Int J Surg. 2023 Nov 17. doi: 10.1097/JS9.0000000000000897. Online ahead of print.
OBJECTIVE: To compare the long-term overall survival (OS) of right versus left thoracic esophagectomy, and to evaluate whether surgical quality impacts comparison result.
BACKGROUND: Controversy regarding the optimal thoracic esophagectomy approach persists for esophageal squamous cell carcinoma (ESCC). No study has assessed the effect of surgical quality in comparison between right and left approaches.
METHODS: We consecutively recruited 5556 operable ESCC patients from two high-volume centers in China, of whom 2220 and 3336 received right and left thoracic esophagectomy, respectively. Cumulative sum was used to evaluate the learning curve for operation time of right approach, as the indicator of surgical proficiency.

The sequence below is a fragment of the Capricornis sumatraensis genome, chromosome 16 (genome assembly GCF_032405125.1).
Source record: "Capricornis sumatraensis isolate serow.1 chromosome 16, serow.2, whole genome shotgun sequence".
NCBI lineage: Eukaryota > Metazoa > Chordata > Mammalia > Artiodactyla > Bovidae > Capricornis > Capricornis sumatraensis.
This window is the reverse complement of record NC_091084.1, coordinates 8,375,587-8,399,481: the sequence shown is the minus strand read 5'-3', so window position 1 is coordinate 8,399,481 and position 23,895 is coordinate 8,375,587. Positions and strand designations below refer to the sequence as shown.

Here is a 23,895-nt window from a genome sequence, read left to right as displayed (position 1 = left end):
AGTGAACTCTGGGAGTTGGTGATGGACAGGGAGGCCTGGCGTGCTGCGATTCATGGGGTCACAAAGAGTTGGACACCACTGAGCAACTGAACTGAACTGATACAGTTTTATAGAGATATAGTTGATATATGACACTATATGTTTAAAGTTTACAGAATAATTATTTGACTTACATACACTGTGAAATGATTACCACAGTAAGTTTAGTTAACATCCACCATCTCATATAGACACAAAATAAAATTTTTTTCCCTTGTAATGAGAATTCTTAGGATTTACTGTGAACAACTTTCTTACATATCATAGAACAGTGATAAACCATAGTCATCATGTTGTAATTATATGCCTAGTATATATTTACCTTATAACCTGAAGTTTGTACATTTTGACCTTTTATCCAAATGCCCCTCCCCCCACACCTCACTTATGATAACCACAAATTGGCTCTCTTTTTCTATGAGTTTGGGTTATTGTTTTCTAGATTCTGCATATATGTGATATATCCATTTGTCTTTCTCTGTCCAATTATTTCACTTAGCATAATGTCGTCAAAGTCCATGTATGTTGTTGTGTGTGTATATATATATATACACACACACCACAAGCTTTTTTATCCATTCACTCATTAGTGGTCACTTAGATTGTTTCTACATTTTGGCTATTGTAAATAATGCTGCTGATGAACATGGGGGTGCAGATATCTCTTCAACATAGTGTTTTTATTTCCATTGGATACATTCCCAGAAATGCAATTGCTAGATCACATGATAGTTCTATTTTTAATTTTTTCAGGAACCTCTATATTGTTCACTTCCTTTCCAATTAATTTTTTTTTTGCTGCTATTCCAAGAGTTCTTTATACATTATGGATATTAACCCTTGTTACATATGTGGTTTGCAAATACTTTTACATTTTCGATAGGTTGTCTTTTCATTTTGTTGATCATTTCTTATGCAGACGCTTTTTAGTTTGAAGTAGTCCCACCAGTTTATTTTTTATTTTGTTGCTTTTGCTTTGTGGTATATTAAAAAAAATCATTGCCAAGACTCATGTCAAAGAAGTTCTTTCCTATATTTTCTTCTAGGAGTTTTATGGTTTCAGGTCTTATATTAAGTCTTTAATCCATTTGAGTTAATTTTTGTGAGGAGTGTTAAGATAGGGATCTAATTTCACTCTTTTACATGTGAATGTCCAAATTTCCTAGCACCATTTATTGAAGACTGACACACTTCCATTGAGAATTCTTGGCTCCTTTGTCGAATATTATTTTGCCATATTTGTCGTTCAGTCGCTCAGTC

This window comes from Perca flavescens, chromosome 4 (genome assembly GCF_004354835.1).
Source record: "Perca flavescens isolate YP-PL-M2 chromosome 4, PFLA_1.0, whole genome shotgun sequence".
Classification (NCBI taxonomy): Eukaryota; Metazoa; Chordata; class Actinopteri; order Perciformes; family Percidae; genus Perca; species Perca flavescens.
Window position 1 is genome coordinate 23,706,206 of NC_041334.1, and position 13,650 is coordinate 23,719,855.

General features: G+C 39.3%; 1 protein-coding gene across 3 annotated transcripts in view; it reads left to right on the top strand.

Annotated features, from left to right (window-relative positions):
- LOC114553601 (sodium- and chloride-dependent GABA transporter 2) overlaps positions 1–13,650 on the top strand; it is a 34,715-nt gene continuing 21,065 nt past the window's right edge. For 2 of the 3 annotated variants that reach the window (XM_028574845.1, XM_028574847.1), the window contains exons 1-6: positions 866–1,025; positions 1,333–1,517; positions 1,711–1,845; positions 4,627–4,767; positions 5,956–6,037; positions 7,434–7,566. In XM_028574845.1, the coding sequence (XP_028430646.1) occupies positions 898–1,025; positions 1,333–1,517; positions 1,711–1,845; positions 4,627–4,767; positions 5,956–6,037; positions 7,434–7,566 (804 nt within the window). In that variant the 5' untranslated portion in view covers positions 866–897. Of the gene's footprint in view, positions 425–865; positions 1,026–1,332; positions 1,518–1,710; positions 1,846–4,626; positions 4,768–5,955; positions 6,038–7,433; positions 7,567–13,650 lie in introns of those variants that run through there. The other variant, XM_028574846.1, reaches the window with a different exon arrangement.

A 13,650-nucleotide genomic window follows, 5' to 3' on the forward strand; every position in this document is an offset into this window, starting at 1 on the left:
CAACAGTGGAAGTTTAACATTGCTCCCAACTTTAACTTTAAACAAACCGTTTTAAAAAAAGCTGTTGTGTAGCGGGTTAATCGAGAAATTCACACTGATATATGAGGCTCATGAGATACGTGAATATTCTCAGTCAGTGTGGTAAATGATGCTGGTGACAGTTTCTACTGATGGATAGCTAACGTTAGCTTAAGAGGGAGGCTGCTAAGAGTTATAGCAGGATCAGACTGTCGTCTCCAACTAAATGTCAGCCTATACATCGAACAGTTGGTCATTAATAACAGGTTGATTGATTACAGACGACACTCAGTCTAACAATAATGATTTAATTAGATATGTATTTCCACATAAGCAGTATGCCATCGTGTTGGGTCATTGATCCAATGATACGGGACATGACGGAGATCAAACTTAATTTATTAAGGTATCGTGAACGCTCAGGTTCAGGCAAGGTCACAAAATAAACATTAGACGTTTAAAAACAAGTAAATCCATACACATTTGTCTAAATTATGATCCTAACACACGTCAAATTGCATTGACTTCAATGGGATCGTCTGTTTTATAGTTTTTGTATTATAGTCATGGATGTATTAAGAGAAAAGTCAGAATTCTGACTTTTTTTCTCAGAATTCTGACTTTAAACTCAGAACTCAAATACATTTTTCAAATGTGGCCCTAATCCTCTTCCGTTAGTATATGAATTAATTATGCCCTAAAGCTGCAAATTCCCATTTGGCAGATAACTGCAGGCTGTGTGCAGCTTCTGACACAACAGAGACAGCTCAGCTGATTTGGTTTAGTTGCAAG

RESULTS: With a median follow-up of 83.1 months, right approach, harvesting more lymph nodes, tended to have a better OS than left approach (Mean: 23.8 vs. 16.7 nodes; adjusted HR=0.93, 95% CI: 0.85-1.02). Subset analysis by the extent of lymphadenectomy demonstrated that right approach with adequate lymphadenectomy (≥ 15 nodes) resulted in statistically significant OS benefit compared with left approach (adjusted HR=0.86, 95% CI: 0.77-0.95), but not with limited lymphadenectomy. Subset analysis by surgical proficiency showed that proficient right approach conferred a better OS than left approach (adjusted HR=0.75, 95% CI: 0.64-0.88), but improficient right approach did not have such survival advantage.
CONCLUSIONS: Surgical quality plays a crucial role in survival comparison between surgical procedures. Right thoracic esophagectomy performed with adequate lymphadenectomy and surgical proficiency, conferring more favorable survival than left approach, should be recommended as the preferred surgical procedure for localized ESCC.